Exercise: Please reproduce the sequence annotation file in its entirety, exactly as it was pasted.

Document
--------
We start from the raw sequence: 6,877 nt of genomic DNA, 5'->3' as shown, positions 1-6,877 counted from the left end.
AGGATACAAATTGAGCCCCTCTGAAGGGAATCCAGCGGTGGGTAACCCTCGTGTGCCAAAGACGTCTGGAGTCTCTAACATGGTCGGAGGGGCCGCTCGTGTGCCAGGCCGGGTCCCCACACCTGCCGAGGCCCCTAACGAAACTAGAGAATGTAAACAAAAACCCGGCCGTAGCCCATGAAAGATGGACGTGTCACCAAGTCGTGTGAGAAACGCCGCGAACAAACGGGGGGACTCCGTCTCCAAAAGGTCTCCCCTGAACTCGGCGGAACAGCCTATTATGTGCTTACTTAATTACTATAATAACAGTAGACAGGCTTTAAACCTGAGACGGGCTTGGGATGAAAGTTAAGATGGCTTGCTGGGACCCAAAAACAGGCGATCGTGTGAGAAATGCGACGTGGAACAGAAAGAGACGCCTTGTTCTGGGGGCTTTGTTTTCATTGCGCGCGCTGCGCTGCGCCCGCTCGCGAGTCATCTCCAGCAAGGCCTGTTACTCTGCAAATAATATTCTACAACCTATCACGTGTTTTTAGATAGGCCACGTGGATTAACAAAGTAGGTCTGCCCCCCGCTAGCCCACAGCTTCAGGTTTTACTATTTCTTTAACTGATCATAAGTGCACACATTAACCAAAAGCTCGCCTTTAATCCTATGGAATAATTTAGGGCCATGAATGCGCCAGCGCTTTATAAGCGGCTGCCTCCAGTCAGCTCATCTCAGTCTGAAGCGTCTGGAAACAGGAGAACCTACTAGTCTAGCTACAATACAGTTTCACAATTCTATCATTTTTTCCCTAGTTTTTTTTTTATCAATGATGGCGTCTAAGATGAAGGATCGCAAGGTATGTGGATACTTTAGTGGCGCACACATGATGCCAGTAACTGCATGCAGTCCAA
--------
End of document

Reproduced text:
We start from the raw sequence: 6,877 nt of genomic DNA, 5'->3' as shown, positions 1-6,877 counted from the left end.
AGGATACAAATTGAGCCCCTCTGAAGGGAATCCAGCGGTGGGTAACCCTCGTGTGCCAAAGACGTCTGGAGTCTCTAACATGGTCGGAGGGGCCGCTCGTGTGCCAGGCCGGGTCCCCACACCTGCCGAGGCCCCTAACGAAACTAGAGAATGTAAACAAAAACCCGGCCGTAGCCCATGAAAGATGGACGTGTCACCAAGTCGTGTGAGAAACGCCGCGAACAAACGGGGGGACTCCGTCTCCAAAAGGTCTCCCCTGAACTCGGCGGAACAGCCTATTATGTGCTTACTTAATTACTATAATAACAGTAGACAGGCTTTAAACCTGAGACGGGCTTGGGATGAAAGTTAAGATGGCTTGCTGGGACCCAAAAACAGGCGATCGTGTGAGAAATGCGACGTGGAACAGAAAGAGACGCCTTGTTCTGGGGGCTTTGTTTTCATTGCGCGCGCTGCGCTGCGCCCGCTCGCGAGTCATCTCCAGCAAGGCCTGTTACTCTGCAAATAATATTCTACAACCTATCACGTGTTTTTAGATAGGCCACGTGGATTAACAAAGTAGGTCTGCCCCCCGCTAGCCCACAGCTTCAGGTTTTACTATTTCTTTAACTGATCATAAGTGCACACATTAACCAAAAGCTCGCCTTTAATCCTATGGAATAATTTAGGGCCATGAATGCGCCAGCGCTTTATAAGCGGCTGCCTCCAGTCAGCTCATCTCAGTCTGAAGCGTCTGGAAACAGGAGAACCTACTAGTCTAGCTACAATACAGTTTCACAATTCTATCATTTTTTCCCTAGTTTTTTTTTTATCAATGATGGCGTCTAAGATGAAGGATCGCAAGGTATGTGGATACTTTAGTGGCGCACACATGATGCCAGTAACTGCATGCAGTCCAA